The terror attack on two mosques in Christchurch, New Zealand on Friday hit too close to home for me.
Every day I drop my child off at an Islamic school that invites its students on Fridays to attend the beautiful communal prayer services held in the mosque that adjoins it — the same Friday prayer services that worshippers have been attacked at by a white supremacist gunman in Quebec City, and now in Christchurch, New Zealand.
Many Canadian Muslims will attest to the sudden rush of fear they felt after Alexandre Bissonnette opened fire in a Quebec City mosque and killed six people two years ago on Jan. 29. Jewish Canadians in particular would be able to empathize: The feeling was similar after the Tree of Life synagogue shooting in Pittsburgh last year that left 11 dead during morning Shabbat services.
In the weeks and months after the Quebec City shooting, I would sit in my car for a few moments after dropping my daughter off at school, in a cloud of jumbled thoughts. What if a deranged shooter entered the school or mosque? Were the administrators prepared to respond to a terror attack? Why was I even choosing to send her to an Islamic school if I knew the risks that came along with it? But if I pulled her out, wouldn’t I be caving into the fear that white supremacists wanted me to feel?
The mosque adjoining the school has been the target of hateful vandalism once before. As upsetting as that incident was, I never felt the community was under threat. But if it happened in Quebec City, why couldn’t it happen in Toronto?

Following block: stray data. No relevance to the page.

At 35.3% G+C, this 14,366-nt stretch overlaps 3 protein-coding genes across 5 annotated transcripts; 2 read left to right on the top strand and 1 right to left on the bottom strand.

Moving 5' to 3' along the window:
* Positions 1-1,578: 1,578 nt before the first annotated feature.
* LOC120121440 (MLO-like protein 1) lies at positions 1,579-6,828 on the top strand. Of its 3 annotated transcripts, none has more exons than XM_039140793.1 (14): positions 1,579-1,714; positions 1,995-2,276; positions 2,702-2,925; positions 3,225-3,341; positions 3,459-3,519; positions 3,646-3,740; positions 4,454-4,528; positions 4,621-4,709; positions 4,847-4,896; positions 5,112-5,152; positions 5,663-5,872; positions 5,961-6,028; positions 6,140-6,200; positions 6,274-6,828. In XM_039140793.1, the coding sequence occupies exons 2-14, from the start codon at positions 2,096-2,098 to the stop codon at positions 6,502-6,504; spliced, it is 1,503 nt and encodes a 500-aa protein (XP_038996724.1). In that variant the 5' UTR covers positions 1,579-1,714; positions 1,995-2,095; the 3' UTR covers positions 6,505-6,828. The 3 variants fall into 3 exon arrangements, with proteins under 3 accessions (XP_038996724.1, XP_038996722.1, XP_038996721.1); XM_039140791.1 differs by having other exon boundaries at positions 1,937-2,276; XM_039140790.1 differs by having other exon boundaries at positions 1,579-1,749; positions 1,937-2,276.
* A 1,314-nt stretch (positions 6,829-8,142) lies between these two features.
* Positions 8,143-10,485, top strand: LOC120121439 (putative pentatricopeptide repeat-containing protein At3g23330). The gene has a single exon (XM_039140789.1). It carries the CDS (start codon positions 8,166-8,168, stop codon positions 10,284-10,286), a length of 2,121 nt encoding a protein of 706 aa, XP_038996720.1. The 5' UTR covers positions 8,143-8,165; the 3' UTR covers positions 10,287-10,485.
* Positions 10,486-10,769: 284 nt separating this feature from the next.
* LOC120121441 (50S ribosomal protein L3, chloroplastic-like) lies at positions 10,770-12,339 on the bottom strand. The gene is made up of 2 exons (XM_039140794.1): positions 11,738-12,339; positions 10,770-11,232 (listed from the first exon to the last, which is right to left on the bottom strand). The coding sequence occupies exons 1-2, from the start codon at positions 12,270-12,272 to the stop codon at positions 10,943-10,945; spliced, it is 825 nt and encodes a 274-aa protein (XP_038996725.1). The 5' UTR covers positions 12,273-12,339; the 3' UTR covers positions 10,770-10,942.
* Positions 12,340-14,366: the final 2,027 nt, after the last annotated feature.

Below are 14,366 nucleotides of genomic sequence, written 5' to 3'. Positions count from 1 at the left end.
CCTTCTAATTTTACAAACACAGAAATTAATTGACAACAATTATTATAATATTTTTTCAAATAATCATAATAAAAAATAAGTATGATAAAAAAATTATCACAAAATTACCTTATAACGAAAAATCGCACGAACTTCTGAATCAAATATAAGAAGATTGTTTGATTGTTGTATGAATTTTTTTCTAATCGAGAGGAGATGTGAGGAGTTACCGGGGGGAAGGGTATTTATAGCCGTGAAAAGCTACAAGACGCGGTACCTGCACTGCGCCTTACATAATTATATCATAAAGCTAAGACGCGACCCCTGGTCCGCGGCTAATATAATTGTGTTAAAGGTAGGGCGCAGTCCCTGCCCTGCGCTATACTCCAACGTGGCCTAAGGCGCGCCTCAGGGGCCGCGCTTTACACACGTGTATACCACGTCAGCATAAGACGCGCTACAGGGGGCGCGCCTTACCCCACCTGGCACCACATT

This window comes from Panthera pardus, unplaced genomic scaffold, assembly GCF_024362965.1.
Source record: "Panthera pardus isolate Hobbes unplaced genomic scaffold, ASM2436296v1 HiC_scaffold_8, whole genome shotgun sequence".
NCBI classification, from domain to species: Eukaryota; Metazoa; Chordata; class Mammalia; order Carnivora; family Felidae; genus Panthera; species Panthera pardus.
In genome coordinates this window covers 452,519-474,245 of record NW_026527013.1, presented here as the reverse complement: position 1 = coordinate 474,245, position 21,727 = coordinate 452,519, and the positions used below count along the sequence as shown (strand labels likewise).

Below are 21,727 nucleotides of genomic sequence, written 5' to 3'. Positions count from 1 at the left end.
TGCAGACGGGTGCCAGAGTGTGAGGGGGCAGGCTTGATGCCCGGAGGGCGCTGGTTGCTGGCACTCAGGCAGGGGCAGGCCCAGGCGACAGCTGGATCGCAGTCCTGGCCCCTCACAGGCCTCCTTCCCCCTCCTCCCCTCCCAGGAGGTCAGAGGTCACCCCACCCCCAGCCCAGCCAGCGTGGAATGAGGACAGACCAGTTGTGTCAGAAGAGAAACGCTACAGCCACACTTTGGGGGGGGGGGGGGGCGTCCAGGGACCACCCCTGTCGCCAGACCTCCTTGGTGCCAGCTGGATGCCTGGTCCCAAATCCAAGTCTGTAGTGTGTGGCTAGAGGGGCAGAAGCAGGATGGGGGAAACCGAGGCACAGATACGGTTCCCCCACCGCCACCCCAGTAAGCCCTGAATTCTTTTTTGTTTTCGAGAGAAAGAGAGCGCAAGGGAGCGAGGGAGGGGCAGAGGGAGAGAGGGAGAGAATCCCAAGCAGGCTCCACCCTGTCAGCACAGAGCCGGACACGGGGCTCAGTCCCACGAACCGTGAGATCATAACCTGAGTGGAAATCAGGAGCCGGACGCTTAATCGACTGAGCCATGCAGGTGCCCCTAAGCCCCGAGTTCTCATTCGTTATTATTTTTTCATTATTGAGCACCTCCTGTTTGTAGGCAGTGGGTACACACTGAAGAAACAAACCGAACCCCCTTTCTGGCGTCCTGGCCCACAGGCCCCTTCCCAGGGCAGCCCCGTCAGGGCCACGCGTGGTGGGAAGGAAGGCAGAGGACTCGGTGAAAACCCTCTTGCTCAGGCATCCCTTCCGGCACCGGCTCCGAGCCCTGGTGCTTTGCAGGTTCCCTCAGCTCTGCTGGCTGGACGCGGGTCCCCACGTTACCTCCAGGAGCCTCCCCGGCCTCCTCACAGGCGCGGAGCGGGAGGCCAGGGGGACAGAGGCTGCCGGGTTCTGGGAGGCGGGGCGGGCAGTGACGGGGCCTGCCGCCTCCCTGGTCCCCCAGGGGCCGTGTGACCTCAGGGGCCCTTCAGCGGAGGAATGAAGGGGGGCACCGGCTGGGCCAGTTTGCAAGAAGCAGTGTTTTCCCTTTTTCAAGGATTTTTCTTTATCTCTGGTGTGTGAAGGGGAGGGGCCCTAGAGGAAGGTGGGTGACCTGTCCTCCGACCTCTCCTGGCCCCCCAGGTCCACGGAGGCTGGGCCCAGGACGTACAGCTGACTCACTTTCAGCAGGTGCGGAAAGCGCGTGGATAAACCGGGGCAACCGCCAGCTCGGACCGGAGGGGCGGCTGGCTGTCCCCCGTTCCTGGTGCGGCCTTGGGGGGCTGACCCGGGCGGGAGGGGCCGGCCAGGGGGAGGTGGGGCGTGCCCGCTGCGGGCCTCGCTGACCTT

I have no doubt that people across New Zealand and Australia are wondering the same thing. Police in Christchurch called for all mosques in the city to shut down after 49 people were killed and at least 48 were seriously injured, including children, in the shootings at two mosques. Reports indicate that one gunman is an Australian who is believed to have written a manifesto outlining his intentions. In it, he espouses far-right and anti-immigrant ideology.
WATCH: World leaders react to Christchurch mosque attacks
As with coverage of all terror attacks, the narrative — the way a story is shaped and told by the politicians, police and the news media — is crucial to how the public understands it. Importantly, New Zealand’s Prime Minister Jacinda Ardern described the shootings as a terrorist attack. Australia’s Prime Minister Scott Morrison described the suspected attacker as an “extremist right-wing violent terrorist”.
Why does this matter? Because attacks committed by Muslims are often immediately reported as a terrorist attack, whereas attacks by non-Muslims are pretty much never perceived to be.
Take the example of a shooting at a Las Vegas music festival in 2017 that killed 58 people and left 869 injured. The gunman was a 64-year-old white man. According to the Las Vegas Sheriff, this was clearly a case of mass murder, and although he personally called it a terrorist attack, it didn’t meet the federal definition of one.